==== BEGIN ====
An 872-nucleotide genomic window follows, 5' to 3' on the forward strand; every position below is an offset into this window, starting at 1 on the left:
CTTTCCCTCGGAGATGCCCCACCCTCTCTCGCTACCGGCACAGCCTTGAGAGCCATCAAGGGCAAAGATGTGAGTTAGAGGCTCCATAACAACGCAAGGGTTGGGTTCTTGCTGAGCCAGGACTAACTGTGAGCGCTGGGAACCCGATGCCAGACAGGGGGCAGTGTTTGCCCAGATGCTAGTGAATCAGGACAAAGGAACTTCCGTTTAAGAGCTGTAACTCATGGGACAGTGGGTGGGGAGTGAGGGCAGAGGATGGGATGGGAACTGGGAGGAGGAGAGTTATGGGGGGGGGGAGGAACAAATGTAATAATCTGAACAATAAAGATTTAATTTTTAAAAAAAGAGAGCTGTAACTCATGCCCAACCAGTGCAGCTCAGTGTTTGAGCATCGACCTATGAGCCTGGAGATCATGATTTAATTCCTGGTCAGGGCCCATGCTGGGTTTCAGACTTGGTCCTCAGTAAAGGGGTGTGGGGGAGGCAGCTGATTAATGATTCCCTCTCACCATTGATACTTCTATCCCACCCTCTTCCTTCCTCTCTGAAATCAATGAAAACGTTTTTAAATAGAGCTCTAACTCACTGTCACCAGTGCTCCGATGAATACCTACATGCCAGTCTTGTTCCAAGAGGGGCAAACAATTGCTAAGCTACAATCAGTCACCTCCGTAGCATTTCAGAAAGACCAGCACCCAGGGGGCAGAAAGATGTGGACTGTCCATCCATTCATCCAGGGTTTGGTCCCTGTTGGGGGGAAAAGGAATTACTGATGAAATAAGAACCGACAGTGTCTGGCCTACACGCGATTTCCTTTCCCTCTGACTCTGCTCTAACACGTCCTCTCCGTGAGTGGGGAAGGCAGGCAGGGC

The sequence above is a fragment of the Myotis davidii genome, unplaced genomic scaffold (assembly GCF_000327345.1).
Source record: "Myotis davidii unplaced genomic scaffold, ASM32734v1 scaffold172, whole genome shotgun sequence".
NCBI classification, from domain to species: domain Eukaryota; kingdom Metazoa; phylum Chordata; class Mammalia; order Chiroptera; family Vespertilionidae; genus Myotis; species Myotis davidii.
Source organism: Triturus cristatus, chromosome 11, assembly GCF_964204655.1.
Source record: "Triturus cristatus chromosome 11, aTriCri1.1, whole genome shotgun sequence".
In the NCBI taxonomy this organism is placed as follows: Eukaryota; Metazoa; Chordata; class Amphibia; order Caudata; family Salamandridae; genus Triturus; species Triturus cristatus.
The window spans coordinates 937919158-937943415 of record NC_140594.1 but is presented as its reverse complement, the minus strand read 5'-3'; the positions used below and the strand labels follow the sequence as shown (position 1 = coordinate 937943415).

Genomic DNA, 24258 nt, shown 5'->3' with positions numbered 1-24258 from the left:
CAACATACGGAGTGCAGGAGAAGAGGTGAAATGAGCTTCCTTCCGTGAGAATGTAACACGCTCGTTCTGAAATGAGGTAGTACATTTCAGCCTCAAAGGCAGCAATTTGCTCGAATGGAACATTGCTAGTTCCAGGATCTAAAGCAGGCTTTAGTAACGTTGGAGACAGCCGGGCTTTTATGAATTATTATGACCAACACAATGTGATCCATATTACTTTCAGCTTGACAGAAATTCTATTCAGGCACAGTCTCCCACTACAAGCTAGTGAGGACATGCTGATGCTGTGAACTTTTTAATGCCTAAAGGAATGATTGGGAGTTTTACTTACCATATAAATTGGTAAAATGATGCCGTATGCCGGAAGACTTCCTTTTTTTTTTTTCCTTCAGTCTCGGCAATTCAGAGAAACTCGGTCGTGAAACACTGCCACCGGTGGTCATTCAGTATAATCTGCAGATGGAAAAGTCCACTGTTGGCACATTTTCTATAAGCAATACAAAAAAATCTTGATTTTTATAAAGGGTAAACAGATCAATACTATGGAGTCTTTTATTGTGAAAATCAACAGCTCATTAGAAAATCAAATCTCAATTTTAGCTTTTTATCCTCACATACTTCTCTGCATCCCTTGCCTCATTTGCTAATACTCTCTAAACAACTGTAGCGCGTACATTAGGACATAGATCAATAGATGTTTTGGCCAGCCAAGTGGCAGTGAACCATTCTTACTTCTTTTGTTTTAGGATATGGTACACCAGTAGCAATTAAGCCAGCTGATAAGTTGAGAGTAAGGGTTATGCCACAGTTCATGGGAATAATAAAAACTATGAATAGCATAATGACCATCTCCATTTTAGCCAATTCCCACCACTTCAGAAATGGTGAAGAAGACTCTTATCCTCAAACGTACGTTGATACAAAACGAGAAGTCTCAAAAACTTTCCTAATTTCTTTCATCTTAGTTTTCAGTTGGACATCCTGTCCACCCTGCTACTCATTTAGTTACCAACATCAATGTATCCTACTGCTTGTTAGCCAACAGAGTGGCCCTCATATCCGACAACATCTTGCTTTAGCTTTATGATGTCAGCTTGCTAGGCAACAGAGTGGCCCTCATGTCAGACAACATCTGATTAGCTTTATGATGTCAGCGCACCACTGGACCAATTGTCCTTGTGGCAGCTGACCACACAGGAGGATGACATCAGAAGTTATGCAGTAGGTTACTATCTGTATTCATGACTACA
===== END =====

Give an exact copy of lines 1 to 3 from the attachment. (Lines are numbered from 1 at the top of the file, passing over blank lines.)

An 872-nucleotide genomic window follows, 5' to 3' on the forward strand; every position below is an offset into this window, starting at 1 on the left:
CTTTCCCTCGGAGATGCCCCACCCTCTCTCGCTACCGGCACAGCCTTGAGAGCCATCAAGGGCAAAGATGTGAGTTAGAGGCTCCATAACAACGCAAGGGTTGGGTTCTTGCTGAGCCAGGACTAACTGTGAGCGCTGGGAACCCGATGCCAGACAGGGGGCAGTGTTTGCCCAGATGCTAGTGAATCAGGACAAAGGAACTTCCGTTTAAGAGCTGTAACTCATGGGACAGTGGGTGGGGAGTGAGGGCAGAGGATGGGATGGGAACTGGGAGGAGGAGAGTTATGGGGGGGGGGAGGAACAAATGTAATAATCTGAACAATAAAGATTTAATTTTTAAAAAAAGAGAGCTGTAACTCATGCCCAACCAGTGCAGCTCAGTGTTTGAGCATCGACCTATGAGCCTGGAGATCATGATTTAATTCCTGGTCAGGGCCCATGCTGGGTTTCAGACTTGGTCCTCAGTAAAGGGGTGTGGGGGAGGCAGCTGATTAATGATTCCCTCTCACCATTGATACTTCTATCCCACCCTCTTCCTTCCTCTCTGAAATCAATGAAAACGTTTTTAAATAGAGCTCTAACTCACTGTCACCAGTGCTCCGATGAATACCTACATGCCAGTCTTGTTCCAAGAGGGGCAAACAATTGCTAAGCTACAATCAGTCACCTCCGTAGCATTTCAGAAAGACCAGCACCCAGGGGGCAGAAAGATGTGGACTGTCCATCCATTCATCCAGGGTTTGGTCCCTGTTGGGGGGAAAAGGAATTACTGATGAAATAAGAACCGACAGTGTCTGGCCTACACGCGATTTCCTTTCCCTCTGACTCTGCTCTAACACGTCCTCTCCGTGAGTGGGGAAGGCAGGCAGGGC

The sequence above is a fragment of the Myotis davidii genome, unplaced genomic scaffold (assembly GCF_000327345.1).